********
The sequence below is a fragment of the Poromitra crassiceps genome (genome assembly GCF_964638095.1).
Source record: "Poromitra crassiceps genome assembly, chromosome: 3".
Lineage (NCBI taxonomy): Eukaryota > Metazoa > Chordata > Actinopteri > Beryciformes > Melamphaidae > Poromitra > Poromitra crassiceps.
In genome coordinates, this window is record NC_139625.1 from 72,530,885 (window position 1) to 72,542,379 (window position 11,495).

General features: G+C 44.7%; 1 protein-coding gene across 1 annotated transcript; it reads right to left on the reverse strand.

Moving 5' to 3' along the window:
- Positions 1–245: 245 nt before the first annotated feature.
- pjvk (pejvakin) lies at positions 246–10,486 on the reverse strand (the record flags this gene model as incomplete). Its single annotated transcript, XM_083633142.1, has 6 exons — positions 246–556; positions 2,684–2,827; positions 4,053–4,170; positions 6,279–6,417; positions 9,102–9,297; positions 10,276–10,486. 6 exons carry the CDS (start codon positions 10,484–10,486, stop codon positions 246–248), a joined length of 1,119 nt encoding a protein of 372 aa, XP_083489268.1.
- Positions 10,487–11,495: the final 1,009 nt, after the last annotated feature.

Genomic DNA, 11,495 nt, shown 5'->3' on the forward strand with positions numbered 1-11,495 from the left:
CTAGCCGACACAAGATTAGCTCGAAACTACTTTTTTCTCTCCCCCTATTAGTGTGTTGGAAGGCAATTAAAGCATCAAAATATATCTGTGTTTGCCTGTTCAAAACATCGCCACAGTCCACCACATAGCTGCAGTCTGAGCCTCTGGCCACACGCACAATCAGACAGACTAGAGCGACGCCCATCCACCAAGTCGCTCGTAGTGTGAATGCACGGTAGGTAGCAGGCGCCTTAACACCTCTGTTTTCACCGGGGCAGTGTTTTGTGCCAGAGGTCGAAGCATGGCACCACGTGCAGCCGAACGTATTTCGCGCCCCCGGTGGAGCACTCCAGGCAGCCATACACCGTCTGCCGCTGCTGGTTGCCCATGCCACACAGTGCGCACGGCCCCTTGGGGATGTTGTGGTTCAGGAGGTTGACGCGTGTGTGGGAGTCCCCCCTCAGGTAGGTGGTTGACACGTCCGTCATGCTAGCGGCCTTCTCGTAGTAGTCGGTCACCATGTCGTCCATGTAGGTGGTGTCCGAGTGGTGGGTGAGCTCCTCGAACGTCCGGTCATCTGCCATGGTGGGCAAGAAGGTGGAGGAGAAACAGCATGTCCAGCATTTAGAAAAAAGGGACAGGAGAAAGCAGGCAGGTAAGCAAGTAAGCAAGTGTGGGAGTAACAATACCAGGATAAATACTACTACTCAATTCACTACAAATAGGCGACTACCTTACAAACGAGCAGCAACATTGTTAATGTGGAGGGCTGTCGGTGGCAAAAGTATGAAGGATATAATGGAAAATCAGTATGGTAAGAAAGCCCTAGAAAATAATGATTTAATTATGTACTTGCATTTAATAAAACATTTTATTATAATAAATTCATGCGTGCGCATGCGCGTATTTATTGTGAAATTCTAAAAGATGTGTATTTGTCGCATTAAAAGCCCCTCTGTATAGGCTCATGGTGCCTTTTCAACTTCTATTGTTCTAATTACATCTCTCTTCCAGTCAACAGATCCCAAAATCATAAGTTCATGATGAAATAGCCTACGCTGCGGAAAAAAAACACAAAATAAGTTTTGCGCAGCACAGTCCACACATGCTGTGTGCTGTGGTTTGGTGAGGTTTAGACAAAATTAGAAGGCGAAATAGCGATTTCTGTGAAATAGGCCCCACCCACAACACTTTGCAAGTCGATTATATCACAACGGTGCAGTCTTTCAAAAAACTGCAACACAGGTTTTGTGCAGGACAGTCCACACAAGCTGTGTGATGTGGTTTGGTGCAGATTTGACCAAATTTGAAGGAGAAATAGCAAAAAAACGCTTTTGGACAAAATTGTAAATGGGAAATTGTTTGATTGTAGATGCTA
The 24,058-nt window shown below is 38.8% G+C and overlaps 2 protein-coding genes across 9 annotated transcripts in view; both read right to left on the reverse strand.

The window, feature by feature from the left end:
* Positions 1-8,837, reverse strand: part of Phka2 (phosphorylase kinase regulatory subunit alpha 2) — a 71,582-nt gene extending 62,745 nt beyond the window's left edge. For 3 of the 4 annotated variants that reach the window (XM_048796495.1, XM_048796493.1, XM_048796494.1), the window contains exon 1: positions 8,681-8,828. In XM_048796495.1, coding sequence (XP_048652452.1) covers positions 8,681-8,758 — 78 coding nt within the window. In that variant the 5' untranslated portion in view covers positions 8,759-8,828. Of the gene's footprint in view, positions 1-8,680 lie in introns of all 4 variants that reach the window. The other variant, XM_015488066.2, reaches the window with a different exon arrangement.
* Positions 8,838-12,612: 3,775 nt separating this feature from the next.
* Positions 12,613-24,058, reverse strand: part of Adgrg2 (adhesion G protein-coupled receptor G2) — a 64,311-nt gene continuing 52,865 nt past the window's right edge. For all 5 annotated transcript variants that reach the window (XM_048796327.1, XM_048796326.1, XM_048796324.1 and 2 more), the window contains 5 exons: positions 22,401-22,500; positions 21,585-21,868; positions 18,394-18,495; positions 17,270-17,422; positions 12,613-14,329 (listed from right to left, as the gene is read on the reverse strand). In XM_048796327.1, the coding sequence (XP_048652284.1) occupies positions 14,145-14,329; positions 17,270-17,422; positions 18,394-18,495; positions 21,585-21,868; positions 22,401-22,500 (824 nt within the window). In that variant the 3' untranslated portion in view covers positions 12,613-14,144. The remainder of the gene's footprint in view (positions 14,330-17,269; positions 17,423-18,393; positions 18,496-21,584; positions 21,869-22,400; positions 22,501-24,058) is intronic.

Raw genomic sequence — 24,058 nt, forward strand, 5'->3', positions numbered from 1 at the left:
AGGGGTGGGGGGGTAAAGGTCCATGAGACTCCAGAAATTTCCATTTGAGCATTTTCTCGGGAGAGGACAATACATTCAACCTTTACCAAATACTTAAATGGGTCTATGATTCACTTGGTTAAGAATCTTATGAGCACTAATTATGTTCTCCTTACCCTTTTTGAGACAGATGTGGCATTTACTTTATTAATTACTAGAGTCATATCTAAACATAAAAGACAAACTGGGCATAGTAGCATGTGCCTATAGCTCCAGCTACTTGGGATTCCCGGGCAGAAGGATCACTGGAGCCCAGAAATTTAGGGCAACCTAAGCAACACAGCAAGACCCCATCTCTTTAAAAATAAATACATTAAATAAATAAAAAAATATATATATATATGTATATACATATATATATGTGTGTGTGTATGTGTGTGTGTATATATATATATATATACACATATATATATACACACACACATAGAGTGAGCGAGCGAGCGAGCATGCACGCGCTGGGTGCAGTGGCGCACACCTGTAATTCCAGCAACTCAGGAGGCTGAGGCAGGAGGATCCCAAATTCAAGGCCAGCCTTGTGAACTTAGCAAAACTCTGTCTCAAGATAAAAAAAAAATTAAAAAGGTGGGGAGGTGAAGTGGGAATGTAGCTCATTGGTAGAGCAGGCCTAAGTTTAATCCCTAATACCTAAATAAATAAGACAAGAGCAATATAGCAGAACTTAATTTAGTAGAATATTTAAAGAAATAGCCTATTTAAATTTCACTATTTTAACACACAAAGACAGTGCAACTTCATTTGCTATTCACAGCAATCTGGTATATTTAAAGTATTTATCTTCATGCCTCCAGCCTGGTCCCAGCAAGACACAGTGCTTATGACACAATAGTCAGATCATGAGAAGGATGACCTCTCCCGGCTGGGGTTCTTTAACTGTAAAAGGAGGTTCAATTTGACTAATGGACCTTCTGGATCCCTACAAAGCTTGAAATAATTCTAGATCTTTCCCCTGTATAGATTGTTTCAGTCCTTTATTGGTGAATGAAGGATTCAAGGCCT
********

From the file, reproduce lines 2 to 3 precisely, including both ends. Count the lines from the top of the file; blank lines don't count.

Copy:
Source record: "Poromitra crassiceps genome assembly, chromosome: 3".
Lineage (NCBI taxonomy): Eukaryota > Metazoa > Chordata > Actinopteri > Beryciformes > Melamphaidae > Poromitra > Poromitra crassiceps.